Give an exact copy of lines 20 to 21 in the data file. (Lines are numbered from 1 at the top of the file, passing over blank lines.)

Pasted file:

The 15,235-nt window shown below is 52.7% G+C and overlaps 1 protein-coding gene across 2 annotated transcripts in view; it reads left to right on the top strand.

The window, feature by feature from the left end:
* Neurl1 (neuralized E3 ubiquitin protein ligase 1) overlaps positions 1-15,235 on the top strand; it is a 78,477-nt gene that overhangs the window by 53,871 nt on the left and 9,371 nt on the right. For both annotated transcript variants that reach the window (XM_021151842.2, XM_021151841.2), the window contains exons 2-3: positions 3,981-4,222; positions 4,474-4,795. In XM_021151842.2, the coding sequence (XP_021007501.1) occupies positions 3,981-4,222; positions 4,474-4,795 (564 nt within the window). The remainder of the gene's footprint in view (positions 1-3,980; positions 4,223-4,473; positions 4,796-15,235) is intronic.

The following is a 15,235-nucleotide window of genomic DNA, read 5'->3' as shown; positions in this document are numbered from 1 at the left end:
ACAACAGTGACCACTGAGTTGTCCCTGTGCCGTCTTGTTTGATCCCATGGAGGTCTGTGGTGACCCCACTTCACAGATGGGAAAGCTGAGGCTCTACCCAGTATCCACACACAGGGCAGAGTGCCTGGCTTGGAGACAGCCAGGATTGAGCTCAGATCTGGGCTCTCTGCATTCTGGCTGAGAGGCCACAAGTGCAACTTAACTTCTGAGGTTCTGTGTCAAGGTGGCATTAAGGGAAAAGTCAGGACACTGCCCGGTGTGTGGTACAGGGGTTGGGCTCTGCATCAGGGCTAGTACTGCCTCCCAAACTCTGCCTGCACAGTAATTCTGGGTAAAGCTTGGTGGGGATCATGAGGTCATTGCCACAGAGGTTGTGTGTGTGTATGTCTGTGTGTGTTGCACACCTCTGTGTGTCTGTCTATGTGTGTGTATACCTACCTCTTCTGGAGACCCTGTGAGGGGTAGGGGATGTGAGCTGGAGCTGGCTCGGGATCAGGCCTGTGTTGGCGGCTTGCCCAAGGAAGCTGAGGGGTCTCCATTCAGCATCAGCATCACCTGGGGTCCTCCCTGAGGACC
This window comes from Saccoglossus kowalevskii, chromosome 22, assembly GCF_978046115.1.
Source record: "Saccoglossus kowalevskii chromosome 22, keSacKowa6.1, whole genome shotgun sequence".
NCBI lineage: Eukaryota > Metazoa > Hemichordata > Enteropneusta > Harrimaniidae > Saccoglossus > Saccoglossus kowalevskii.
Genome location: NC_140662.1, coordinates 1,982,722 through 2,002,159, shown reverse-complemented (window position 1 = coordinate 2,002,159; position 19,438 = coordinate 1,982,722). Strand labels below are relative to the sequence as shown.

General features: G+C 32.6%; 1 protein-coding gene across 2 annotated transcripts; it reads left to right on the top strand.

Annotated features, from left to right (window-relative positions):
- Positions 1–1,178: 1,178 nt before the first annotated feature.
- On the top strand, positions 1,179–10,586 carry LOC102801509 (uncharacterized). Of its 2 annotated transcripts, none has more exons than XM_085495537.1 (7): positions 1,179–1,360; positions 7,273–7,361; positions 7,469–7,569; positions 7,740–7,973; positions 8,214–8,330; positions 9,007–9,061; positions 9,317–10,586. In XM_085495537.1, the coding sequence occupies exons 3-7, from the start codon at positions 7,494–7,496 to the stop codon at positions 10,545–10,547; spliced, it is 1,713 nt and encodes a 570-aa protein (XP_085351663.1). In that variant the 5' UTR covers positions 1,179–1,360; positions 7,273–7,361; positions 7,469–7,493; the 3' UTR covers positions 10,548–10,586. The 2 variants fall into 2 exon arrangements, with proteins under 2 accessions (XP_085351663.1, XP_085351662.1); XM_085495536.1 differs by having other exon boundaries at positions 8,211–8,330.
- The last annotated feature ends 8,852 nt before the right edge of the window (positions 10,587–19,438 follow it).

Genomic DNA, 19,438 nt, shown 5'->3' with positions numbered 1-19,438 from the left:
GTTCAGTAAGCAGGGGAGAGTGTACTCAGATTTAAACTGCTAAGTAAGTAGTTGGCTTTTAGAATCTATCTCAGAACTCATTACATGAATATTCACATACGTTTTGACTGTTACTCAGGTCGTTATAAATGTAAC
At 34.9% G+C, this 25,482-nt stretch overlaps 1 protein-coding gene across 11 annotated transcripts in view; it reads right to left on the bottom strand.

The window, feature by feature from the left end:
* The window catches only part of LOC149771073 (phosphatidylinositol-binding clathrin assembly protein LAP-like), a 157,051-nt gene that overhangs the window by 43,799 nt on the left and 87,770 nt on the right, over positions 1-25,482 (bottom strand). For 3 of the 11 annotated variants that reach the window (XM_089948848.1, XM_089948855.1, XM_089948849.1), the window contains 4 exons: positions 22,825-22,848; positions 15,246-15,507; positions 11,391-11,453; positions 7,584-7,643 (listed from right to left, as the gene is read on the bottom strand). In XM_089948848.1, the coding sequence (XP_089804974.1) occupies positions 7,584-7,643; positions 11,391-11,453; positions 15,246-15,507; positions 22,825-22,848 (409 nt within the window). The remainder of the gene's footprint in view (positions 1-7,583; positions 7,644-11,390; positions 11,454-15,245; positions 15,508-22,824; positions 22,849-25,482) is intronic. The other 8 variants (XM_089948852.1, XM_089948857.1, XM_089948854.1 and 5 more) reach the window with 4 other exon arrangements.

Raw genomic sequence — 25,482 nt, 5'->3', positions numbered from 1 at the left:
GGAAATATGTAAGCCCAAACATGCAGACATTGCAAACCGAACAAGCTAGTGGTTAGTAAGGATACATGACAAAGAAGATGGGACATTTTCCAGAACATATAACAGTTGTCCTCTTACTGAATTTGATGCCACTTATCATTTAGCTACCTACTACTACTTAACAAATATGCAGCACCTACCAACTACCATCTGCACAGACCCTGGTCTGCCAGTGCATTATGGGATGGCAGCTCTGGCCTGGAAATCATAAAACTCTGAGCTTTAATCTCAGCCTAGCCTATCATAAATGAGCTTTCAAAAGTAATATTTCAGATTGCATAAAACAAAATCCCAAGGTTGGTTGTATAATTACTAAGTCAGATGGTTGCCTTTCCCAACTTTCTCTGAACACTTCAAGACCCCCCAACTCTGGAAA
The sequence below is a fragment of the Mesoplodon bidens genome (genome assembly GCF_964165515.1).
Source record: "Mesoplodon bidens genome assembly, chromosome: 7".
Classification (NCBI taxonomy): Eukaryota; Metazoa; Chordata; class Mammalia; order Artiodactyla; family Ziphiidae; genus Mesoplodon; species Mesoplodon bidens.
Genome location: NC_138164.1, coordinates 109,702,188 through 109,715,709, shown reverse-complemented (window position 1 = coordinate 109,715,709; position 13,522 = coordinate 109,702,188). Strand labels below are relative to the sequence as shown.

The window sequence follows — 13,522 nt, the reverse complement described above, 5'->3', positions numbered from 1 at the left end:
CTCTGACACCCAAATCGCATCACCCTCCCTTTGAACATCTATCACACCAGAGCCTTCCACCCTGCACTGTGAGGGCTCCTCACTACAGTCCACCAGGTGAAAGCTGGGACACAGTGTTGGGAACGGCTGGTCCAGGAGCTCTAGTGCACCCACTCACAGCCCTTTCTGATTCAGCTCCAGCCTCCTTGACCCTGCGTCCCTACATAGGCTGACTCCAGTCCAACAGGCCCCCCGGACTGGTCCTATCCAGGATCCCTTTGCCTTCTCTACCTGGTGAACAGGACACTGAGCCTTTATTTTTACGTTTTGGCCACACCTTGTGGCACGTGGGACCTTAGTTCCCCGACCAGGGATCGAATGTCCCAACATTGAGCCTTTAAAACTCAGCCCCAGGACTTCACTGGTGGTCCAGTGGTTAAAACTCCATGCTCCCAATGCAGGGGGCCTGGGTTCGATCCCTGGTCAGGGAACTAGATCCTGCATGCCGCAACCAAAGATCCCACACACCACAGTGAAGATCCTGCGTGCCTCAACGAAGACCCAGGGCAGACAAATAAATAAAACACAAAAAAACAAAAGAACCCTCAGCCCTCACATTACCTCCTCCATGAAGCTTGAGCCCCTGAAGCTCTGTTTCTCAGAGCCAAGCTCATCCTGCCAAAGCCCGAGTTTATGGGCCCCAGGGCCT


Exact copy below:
Raw genomic sequence — 25,482 nt, 5'->3', positions numbered from 1 at the left:
GGAAATATGTAAGCCCAAACATGCAGACATTGCAAACCGAACAAGCTAGTGGTTAGTAAGGATACATGACAAAGAAGATGGGACATTTTCCAGAACATATAACAGTTGTCCTCTTACTGAATTTGATGCCACTTATCATTTAGCTACCTACTACTACTTAACAAATATGCAGCACCTACCAACTACCATCTGCACAGACCCTGGTCTGCCAGTGCATTATGGGATGGCAGCTCTGGCCTGGAAATCATAAAACTCTGAGCTTTAATCTCAGCCTAGCCTATCATAAATGAGCTTTCAAAAGTAATATTTCAGATTGCATAAAACAAAATCCCAAGGTTGGTTGTATAATTACTAAGTCAGATGGTTGCCTTTCCCAACTTTCTCTGAACACTTCAAGACCCCCCAACTCTGGAAA